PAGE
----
6. When both sides were installed, I removed my basting thread and gasped at the perfection. Do not skip the admiration steps, they are very motivational. When it's 2am and you are torn between sleep and finishing a project, it's the admiration that will keep you going.

    7. I then unzipped the zipper and used an overcast stitch to tack down the outer edge of the zipper and then remove the basting. Now your zipper is secure and you can unzip and zip and giggle for several minutes, or longer. It really never gets old.

    8. My zipper was about 6 inches too long, so now I trimmed it and wound some thread around the bottom a bunch of times so the zipper do-dad wouldn't fly off down Rob's shirt. This part was easy and made me regret all the time I spent at Joann's only looking at the right length zippers. The zipper world is your oyster.

    Here's the finished result (I installed a knit facing to cover the interior zipper facing - another story):

    That's it! I hope this helps someone gather the courage to install their own zipper.

    Thursday, March 31, 2005

    Basketweave Celebration Dance

    Basketweave is done. DONE!!! It is such a great feeling to have this monumental project completed. I am so happy with the way it all turned out. The zipper installation freaked me out but looks perfect. Charlene at my LYS suggested using invisible thread, and that made a huge difference. I was able to concentrate on getting it straight without worrying where the stitches were going. I am a terrible hand sewer but it didn't matter since my crooked stitches were invisible!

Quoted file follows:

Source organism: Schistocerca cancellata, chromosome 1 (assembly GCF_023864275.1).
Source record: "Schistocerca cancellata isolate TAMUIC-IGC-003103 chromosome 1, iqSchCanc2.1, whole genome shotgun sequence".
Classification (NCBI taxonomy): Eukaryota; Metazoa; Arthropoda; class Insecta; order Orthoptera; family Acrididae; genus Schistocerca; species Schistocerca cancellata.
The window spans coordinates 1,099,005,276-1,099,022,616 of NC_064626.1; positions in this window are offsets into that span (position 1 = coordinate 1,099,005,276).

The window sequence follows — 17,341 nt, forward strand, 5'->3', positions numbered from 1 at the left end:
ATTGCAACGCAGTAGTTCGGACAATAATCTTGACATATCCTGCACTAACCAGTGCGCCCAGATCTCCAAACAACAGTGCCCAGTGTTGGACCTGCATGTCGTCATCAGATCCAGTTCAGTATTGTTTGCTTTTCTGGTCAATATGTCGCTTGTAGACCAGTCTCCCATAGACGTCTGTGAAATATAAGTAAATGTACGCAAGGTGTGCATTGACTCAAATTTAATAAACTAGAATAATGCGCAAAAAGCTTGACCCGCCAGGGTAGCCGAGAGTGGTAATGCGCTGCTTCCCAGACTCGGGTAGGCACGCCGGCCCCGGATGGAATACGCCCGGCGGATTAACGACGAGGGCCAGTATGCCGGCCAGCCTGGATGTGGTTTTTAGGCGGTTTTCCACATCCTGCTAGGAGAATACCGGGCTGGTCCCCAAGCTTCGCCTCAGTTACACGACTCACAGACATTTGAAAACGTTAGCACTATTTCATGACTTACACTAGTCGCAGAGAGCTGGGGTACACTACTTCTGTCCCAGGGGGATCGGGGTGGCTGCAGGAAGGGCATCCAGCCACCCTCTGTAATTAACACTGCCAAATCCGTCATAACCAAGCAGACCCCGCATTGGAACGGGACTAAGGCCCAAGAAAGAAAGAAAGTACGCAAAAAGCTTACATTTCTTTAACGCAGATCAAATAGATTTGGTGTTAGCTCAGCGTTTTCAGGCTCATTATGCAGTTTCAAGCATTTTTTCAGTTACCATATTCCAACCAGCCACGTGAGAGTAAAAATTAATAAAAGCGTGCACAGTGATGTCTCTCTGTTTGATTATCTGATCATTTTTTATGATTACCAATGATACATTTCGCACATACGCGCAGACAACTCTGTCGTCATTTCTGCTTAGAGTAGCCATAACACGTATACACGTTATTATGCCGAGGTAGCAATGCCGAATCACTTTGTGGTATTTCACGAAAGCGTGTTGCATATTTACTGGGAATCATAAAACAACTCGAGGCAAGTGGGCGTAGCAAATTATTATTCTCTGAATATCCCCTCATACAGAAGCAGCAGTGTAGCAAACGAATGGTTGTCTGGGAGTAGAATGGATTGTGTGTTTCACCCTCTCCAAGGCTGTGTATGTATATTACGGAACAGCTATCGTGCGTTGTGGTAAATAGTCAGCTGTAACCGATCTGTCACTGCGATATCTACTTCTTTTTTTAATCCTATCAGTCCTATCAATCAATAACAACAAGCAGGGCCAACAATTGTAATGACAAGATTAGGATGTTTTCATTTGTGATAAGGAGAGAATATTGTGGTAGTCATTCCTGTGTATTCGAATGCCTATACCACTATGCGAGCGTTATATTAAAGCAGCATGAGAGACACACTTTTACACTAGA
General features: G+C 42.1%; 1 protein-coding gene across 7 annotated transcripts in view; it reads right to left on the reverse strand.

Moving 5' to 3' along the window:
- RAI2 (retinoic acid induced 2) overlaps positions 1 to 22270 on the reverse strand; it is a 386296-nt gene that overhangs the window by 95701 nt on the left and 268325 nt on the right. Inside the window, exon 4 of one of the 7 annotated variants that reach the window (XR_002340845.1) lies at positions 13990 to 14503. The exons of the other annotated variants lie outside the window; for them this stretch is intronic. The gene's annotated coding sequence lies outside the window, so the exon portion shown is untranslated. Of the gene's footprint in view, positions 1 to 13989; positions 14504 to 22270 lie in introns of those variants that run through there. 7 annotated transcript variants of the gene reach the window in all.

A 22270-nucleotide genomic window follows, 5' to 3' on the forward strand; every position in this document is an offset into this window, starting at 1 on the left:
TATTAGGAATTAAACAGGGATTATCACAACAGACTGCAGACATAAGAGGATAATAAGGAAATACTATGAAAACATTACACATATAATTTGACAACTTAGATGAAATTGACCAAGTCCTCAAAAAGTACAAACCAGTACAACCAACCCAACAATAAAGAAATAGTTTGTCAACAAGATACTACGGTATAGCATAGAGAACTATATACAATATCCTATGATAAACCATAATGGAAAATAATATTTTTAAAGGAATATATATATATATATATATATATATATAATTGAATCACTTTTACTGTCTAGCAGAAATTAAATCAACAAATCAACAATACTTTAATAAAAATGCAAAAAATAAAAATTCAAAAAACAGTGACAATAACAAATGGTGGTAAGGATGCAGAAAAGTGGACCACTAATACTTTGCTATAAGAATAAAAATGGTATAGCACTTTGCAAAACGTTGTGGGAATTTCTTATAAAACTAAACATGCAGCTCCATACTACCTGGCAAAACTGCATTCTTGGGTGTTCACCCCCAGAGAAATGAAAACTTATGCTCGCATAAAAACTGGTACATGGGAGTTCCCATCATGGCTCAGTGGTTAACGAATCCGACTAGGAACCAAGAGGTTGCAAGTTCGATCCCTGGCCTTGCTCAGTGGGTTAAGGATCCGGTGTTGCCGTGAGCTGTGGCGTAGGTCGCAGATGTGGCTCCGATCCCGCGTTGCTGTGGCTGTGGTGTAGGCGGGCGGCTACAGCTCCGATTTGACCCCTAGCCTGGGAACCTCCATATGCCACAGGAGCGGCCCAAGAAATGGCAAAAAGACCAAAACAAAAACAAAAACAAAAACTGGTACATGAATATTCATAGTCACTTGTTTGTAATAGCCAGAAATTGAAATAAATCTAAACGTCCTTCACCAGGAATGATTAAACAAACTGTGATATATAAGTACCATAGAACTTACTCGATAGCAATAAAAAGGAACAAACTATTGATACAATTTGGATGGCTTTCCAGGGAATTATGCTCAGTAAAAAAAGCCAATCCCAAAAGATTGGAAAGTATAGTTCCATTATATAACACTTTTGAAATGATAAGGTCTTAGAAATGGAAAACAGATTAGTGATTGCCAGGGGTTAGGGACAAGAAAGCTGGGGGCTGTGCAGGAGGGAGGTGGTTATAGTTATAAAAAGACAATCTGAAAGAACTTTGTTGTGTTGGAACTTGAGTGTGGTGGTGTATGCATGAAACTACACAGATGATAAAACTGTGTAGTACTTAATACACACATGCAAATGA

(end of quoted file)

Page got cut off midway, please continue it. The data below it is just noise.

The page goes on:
In the end, I knitted a facing to line the interior of the zipper. I wasn't happy with the contrast between the sweater color and zipper fabric color, and since Rob will not likely zip this thing all the way (althought he can! the zipper works! it's not just for looks!), that interior zipper will always be showing. So here's a shot of that (click for a larger view):

    And here's a shot of Rob heading off to work in his new sweater (I stayed up til 2AM to finish it so he could wear it for casual day):

    I felt such a thrill to see him wearing this sweater. He looks so fantastic in it! He is so impressed with my work and loves it. He told me he felt very loved when he wore it, which is exactly how I wanted him to feel. Merry Christmas, Rob!

    Sunday, March 27, 2005

    Another FO

    Long after the funeral, for which this sweater was intended to be worn, I've attached the buttons. My own design, I think it turned out pretty well. I would make it again for a girl, as the collar is a bit wide and seems a bit feminine to me, even in these boyish colors. Someday I will write up the pattern! It took only a few days (of frantic car-knitting) to knit because I used two strands of yarn held together. Here's the back (click any photo for a larger one):


    And front:

    The sweater is knit from Lana Gatto Labrador, and if anyone remembers, that's the yarn I got at the Super Bowl sale and planned to use for myself. Like most things around here, it went to Marty. Cute though, eh?

    Monday, March 21, 2005

    Cute for a Granny

    I was so excited to make these littles cuties, after seeing them discussed in a knitting forum, that I ran to Joann's to buy some yarn: